Plaid Cymru

Plaid Cymru (the Party of Wales) is a Welsh Nationalist party that sits on the left of the political spectrum.

In comparison to the Scottish Nationalist Party (SNP), Plaid Cymru is currently far less of an electoral force, with considerably smaller representation both at Westminster and in the Senedd (previously known as the Welsh Assembly).

In the 2019 General Election, Plaid Cymru won three of the 40 Welsh seats in the House of Commons, one seat in the House of Lords, and 13 out of 60 seats in the Senedd. Since 2021, the party has held one out of the four Welsh Police and Crime Commissioners.

In 2020, Plaid Cymru representatives accounted for 202 of 1,264 principal local authority councillors in Wales.

Plaid Cymru Leader

On 28 September 2018, Adam Price was elected Leader of Plaid Cymru, taking over from the previous Leader, Leanne Wood.

Notable previous Leaders of the Party include Ieuan Wyn Jones, who was party leader twice, serving as Deputy First Minister of Wales and Minister for the Economy and Transport in the Third National Assembly.

A leadership race in Plaid Cymru can be triggered by a challenge to the incumbent Leader. In 2018, Adam Price and fellow Assembly Member, Rhun ap Iorwerth, challenged Leanne Wood.

In leadership elections, Plaid Cymru members vote using a preference system: if no candidate receives over half of first preference votes, the one with the least first preferences is eliminated with their votes redistributed to the voter’s second preference. This continues until one candidate surpasses the 50% threshold. In 2018, Price won in the second round, after Wood’s votes were redistributed.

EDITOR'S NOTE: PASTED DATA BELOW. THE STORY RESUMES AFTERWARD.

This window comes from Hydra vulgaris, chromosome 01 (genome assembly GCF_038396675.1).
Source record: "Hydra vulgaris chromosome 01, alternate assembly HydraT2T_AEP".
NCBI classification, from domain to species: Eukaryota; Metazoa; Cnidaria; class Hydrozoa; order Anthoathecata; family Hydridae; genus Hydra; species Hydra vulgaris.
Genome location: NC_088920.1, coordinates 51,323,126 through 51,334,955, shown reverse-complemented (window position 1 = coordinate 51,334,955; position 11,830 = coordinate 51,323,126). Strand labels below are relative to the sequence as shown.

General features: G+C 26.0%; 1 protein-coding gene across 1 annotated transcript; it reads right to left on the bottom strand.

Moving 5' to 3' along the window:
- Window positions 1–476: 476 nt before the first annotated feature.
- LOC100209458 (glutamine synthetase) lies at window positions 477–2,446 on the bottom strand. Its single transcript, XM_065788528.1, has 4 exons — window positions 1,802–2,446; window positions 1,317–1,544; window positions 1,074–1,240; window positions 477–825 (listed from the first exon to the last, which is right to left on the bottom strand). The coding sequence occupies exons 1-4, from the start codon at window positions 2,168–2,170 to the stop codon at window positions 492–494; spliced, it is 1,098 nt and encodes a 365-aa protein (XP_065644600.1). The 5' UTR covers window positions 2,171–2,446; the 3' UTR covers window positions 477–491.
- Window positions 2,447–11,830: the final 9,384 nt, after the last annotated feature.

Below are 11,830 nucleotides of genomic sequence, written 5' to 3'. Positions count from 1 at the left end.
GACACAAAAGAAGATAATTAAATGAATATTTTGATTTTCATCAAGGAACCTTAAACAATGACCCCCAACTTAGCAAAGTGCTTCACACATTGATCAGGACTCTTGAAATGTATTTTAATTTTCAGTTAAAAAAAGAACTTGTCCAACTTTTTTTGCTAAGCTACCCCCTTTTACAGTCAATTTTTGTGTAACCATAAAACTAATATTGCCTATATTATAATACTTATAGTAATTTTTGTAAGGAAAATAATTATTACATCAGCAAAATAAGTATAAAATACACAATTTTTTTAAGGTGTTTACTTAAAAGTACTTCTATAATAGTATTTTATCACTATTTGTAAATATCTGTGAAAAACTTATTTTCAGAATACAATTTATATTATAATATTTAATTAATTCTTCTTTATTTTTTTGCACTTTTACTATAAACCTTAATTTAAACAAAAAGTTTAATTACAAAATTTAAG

What does Plaid Cymru stand for?

Plaid Cymru campaigns for Welsh independence and promotes the teaching and use of the Welsh language. The party supports a Welsh independence referendum, with the Party pledging to hold such a poll if it ever wins a majority in Welsh Senedd.

As well as supporting eventual independence, the Party campaigns for the further devolution of responsibilities to the Welsh Assembly, including the right to draft equalities legislation, and to pursue its own policing policies. Plaid Cymru believes that the current formula used to allocate funding to the devolved nations is outdated and in need of reform.

Plaid Cymru strongly opposed Britain’s exit from the European Union.

Plaid wants to replace first-past-the-post voting with a single transferable vote proportional system, as well as to extend the vote to sixteen- and seventeen-year-olds. The Party also support reforming the House of Lords, and introducing the Welsh language to Westminster proceedings.

Unlike the Scottish National Party, Plaid Cymru is in favour of the abolition of the monarchy.

Plaid Cymru supports government investment in sustainability, particularly in the development of ‘green jobs’. The Party also argues for supporting Welsh business through awarding public contracts to local companies and setting up a Wales National Bank to provide investment.

The Party has strongly campaigned for the reform of social care, supports an increase in funding for education, and calls for the provision of more affordable housing.